With that in mind, you might not think much of Fight Night Round 3 featuring Burger King logos right in the middle of the boxing ring. It's strange for boxing to advertise a product that would squirt out of every hole in your body if you were punched after eating it, but it's not insane. Where it gets insane is when the game gives you the option of being trained by the Burger King. Not just a dude wearing a Burger King hat; the actual supernatural mascot who fleshlessly sneaks into people's bedrooms to give them burgers they didn't ask for. And in this game, all eight feet of him walks you down to the ring. It's a nightmare.
"OK, you lose, I eat your soul. You win, I eat your soul ... Look it's gonna happen."
On top of that, players can snag a massive 100 Gamerpoints merely for participating in a Burger King event, during which the player will be pummeled furiously by Burger King ads like they're a slab of practice meat in Rocky's freezer. You don't have to make any effort or anything, you simply have to show up (coincidentally, this is Burger King's slogan). Usually those sort of points are reserved for extremely difficult achievements -- like in Gears Of War 3, in which the 100-point achievement required you to leave your family and play only Gears Of War 3 for the rest of your life. Why not make it 150 points if they send everyone on their friends list a private message that says, "I will die of cancer if you don't eat a Whopper! Get it your way! Thanks!"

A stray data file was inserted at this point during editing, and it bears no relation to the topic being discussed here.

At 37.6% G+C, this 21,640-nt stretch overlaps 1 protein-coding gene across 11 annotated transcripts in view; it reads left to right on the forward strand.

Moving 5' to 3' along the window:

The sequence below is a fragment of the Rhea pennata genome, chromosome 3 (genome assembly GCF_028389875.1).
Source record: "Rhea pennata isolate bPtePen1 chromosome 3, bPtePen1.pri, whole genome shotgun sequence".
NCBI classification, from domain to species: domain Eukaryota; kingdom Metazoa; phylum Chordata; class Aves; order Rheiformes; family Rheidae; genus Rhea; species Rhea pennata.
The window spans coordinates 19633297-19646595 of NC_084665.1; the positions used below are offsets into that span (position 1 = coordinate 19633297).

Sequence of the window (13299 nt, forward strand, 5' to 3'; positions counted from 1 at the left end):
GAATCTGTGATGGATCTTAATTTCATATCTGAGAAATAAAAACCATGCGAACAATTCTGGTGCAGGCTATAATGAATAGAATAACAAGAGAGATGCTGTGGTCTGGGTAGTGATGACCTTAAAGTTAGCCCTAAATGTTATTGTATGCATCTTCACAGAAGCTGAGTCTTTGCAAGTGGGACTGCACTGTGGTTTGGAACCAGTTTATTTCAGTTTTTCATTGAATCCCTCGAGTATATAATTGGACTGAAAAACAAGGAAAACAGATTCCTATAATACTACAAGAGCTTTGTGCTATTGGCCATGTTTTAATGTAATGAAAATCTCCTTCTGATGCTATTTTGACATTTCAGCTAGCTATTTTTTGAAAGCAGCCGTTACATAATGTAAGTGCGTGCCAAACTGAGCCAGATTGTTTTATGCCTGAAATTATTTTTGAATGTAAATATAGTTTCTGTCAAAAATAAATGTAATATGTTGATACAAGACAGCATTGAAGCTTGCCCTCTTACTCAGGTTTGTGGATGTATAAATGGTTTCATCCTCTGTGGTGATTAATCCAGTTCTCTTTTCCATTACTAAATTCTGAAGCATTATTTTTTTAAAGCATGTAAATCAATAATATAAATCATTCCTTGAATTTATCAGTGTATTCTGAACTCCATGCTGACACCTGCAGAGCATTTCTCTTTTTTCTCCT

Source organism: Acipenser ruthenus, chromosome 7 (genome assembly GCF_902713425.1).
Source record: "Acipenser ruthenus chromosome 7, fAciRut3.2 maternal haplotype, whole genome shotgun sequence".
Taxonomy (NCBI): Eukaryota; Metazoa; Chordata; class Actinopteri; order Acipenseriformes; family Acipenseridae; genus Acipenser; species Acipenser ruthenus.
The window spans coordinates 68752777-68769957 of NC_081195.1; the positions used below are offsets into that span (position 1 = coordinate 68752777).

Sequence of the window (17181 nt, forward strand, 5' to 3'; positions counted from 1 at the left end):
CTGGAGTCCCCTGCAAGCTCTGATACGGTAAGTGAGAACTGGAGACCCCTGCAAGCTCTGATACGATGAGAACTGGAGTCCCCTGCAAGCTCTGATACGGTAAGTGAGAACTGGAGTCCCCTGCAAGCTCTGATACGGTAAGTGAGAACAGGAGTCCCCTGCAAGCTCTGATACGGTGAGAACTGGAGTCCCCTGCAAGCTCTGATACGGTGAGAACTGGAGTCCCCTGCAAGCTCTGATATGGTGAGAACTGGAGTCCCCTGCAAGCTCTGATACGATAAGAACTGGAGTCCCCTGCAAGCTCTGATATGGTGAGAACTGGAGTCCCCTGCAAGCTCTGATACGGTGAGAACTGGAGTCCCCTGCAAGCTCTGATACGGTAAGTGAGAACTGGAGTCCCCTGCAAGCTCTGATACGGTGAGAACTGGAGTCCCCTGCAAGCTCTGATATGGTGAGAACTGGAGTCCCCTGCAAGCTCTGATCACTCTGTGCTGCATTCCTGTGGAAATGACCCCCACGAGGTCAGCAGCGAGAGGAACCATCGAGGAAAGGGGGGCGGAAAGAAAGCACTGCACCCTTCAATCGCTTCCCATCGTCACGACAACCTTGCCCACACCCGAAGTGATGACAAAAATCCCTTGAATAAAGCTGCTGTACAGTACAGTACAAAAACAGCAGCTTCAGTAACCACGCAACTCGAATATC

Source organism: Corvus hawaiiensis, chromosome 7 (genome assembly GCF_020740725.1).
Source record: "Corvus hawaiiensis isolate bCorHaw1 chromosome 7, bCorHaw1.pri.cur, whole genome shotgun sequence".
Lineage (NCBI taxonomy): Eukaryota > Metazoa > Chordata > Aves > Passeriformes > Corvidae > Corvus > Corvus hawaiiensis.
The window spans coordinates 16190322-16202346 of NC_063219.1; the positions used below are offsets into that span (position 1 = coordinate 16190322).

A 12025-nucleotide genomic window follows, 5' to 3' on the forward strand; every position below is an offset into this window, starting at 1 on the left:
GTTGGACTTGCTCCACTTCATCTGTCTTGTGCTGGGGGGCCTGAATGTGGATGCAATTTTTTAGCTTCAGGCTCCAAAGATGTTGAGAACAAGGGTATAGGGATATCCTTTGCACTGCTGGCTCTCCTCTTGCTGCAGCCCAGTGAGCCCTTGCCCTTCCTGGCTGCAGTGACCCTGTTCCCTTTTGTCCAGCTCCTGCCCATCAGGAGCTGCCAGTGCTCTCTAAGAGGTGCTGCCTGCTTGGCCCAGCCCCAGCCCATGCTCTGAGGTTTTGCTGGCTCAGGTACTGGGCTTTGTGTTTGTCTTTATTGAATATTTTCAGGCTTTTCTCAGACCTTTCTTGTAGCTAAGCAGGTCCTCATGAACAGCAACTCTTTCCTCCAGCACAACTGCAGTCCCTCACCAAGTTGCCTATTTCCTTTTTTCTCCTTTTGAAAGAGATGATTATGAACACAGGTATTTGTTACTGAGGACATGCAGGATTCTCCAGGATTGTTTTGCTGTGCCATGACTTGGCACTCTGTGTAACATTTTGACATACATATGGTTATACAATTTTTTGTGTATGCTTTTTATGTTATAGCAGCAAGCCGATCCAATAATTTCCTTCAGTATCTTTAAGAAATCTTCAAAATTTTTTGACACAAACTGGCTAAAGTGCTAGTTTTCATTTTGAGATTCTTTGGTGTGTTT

"It's a great night for burgers with the burger title on the line in Burger Stadium! Hi, I'm Burger Burger, joined by my burger partner, BURGER! BUUURGER! I c-can't stBURGER! Burger!!! BURGEEERRRRR!!!!"
Battlefield 2142 Wants To Sell You Ghost Rider On DVD, Blu-ray, And PSP
When a game is set in the post-apocalyptic ruins of 2142, it's weird to promote the summer's lukewarmest DVD release from 135 years ago. But that's exactly what happened in Battlefield 2142. Amid the ruinous war zones, you might come across immaculate ads for Nicolas Cage's 84th most acclaimed movie.
Future soldiers are apparently avid antique collectors.
This and other movie billboards have survived the game's cataclysmic ice age to spread across the globe. Whether you're invading the Arabian Peninsula or trudging through Northern France, century-old DVDs will be marketed to you. Maybe companies were trying to shift their inventory before nuclear Armageddon upset the stock market, or maybe home DVD libraries enjoyed a resurgence among the hipster armies of the year 2142 AD -- or as they probably call it, 135 AGR ("After Ghost Rider").
A dynamic advertising system in the game meant these billboards would update from time to time, so within the game's world, it was as if they were still in active use, but only to sell ancient relics, and almost certainly maintained by sorcerers. It's a world with scarce food and water, the air is 7 percent bullet, and someone still manages to swap out the wasteland billboards for 0-era films like I Am Legend.
"My great-great-grandfather spoke of this film, based on the book enjoyed by my great-great-great-great-grandfather."
The game's military could be interested in purchasing DVDs to keep the troops entertained, but a lot of them (especially Doomsday and I Am Legend) are of the post-apocalyptic genre. Why would a soldier who's stuck in a harrowing post-apocalyptic setting want the opposite of escapism? EA insisted that the system provided a "realistic" and "contextually relevant" brand presence. This sounds believable until you crash your two-legged mechastrider into a freshly constructed billboard for a gaming PC manufactured over a century ago.